For all individuals who dislike mushrooms, it would be better off to start liking them. A new research from Queensland University of Technology (QUT) scientists puts forth that the compound polysaccharo – peptide (PSP), which is extracted from the ‘turkey tail’ mushroom and used in Asia for its medicinal benefits has been found to be thoroughly effective in suppressing prostate tumor development in mice during early tests.
The research was conducted with the main purpose of detecting if the compound could stop the formation of prostate tumors. The other inhibitors tested previously had been 70 effective but it was seen that with PSP, the tumor was 100 percent prevented from developing. The most important observation was that the treatment showed no side effects.
According to Dr Ling from the Australian Prostate Cancer Research Centre-Queensland and Institute for Biomedical Health & Innovation (IHBI) at QUT, cancer stem cells were not targeted by conventional therapies as they were effective only with certain cancer cells. Cancer stem cells are mainly responsible for initiating the disease and causing it to grow.
In one of the tests as a part of the research, transgenic mice that most likely developed prostate tumors were made to consume PSP for a period of 20 weeks. It was found that mice which were fed PSP had no tumor. On the other hand mice that were lacking PSP had prostate tumor formation. This finding showed that PSP treatment may be completely effective in controlling tumor development.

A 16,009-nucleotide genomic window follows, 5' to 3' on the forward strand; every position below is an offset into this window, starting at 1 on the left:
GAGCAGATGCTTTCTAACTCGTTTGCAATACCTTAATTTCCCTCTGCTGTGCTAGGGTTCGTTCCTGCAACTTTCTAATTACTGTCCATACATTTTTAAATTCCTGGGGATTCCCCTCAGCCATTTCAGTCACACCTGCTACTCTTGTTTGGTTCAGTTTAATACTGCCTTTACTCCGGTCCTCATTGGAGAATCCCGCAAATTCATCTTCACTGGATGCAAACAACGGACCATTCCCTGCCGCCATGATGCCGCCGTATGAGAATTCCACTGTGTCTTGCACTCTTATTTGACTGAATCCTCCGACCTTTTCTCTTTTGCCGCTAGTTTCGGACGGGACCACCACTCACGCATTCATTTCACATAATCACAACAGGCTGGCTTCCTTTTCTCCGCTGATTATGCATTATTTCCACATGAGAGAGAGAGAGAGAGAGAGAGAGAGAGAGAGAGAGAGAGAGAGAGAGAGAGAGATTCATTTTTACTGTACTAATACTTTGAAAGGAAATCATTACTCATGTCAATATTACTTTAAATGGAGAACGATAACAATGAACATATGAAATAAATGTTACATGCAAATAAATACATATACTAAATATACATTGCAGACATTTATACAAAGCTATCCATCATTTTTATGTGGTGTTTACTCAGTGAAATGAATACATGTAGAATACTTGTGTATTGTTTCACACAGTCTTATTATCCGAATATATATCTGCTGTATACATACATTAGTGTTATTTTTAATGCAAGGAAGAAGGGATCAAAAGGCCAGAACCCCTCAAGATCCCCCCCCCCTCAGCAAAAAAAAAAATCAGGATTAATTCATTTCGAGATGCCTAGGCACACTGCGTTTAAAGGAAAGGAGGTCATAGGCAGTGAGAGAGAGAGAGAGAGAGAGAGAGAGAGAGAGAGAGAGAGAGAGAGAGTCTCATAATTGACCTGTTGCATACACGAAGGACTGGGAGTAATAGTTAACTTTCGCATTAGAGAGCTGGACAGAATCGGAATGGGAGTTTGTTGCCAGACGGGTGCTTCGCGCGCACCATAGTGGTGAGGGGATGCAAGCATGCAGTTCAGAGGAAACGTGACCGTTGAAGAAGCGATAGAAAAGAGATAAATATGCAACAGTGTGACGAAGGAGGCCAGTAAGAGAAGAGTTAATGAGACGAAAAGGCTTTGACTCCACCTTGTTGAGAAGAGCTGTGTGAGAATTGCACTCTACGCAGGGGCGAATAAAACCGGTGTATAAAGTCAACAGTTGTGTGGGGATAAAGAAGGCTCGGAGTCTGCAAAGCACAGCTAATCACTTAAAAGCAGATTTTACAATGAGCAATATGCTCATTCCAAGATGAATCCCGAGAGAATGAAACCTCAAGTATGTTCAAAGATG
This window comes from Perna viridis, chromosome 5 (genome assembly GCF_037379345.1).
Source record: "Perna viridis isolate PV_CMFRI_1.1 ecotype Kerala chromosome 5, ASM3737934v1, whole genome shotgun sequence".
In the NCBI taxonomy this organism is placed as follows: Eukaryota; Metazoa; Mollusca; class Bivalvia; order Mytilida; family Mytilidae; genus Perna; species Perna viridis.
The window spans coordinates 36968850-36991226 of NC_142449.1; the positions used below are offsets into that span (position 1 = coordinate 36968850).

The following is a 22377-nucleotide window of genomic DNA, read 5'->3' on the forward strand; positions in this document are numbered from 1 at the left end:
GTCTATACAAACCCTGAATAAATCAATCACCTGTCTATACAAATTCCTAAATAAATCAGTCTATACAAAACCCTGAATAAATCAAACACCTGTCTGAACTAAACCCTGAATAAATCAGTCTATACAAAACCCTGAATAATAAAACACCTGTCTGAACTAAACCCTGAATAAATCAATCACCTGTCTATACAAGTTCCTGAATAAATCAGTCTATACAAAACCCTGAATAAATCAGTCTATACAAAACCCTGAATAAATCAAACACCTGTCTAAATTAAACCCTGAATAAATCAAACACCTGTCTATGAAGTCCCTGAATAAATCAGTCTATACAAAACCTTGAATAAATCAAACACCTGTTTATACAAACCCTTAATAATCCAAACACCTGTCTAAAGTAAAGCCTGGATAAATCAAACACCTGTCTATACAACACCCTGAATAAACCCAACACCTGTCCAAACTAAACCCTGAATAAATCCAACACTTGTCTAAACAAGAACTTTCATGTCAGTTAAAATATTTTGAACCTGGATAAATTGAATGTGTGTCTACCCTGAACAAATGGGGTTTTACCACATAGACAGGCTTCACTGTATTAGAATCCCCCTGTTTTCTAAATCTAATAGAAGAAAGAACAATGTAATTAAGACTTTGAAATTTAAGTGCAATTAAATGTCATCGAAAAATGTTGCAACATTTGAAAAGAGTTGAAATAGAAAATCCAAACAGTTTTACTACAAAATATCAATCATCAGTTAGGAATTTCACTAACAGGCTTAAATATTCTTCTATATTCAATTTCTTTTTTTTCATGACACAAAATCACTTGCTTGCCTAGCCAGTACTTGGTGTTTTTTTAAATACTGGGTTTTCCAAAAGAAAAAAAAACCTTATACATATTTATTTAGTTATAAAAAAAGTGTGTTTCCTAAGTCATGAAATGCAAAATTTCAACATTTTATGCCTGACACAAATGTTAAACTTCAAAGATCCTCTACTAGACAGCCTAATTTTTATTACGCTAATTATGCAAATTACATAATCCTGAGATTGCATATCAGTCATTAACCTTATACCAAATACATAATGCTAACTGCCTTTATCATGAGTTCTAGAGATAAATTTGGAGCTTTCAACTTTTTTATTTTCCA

This research further supported that PSP could target the prostate cancer stem cell population and possibly acts as a potent preventative agent against prostate cancer. It was previously learnt that PSP may have anti cancer properties and ‘turkey tail’ mushrooms also known as Coriolus versicolor or Yun-zhi were used widely in Asia for medicinal benefits. But however Dr Ling expressed that it was an altogether new observation that PSP had anti cancer stem cell effects.
“Although ‘turkey tail’ mushrooms had valuable health properties, it would not be possible to get the same benefit his research showed from simply eating them,” specified Dr Ling.
The research has further expansion plans to discover the therapeutic potential of PSP against prostate tumors singlehandedly or when combined with other anti cancer compounds. The research is published in the international scientific journal Plos One.